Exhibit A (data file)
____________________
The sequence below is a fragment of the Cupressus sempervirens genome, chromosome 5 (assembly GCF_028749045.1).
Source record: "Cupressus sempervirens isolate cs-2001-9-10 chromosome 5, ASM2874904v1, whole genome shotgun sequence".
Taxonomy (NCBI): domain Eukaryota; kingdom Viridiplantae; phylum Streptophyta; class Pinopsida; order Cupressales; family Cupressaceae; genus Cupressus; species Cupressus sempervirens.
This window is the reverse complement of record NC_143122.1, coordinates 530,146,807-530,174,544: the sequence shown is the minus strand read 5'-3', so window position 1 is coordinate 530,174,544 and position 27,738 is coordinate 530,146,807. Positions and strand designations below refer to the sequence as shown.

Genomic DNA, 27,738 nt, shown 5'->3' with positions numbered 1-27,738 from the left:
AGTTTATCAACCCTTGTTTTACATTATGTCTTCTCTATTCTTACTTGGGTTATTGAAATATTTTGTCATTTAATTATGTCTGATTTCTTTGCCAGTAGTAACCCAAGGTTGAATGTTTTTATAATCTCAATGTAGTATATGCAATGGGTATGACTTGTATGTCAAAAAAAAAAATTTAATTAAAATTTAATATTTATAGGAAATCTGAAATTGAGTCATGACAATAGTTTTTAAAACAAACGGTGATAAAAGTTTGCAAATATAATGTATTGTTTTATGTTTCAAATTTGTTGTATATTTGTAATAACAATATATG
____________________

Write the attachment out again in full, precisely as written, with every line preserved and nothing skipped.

The sequence below is a fragment of the Cupressus sempervirens genome, chromosome 5 (assembly GCF_028749045.1).
Source record: "Cupressus sempervirens isolate cs-2001-9-10 chromosome 5, ASM2874904v1, whole genome shotgun sequence".
Taxonomy (NCBI): domain Eukaryota; kingdom Viridiplantae; phylum Streptophyta; class Pinopsida; order Cupressales; family Cupressaceae; genus Cupressus; species Cupressus sempervirens.
This window is the reverse complement of record NC_143122.1, coordinates 530,146,807-530,174,544: the sequence shown is the minus strand read 5'-3', so window position 1 is coordinate 530,174,544 and position 27,738 is coordinate 530,146,807. Positions and strand designations below refer to the sequence as shown.

Genomic DNA, 27,738 nt, shown 5'->3' with positions numbered 1-27,738 from the left:
AGTTTATCAACCCTTGTTTTACATTATGTCTTCTCTATTCTTACTTGGGTTATTGAAATATTTTGTCATTTAATTATGTCTGATTTCTTTGCCAGTAGTAACCCAAGGTTGAATGTTTTTATAATCTCAATGTAGTATATGCAATGGGTATGACTTGTATGTCAAAAAAAAAAATTTAATTAAAATTTAATATTTATAGGAAATCTGAAATTGAGTCATGACAATAGTTTTTAAAACAAACGGTGATAAAAGTTTGCAAATATAATGTATTGTTTTATGTTTCAAATTTGTTGTATATTTGTAATAACAATATATG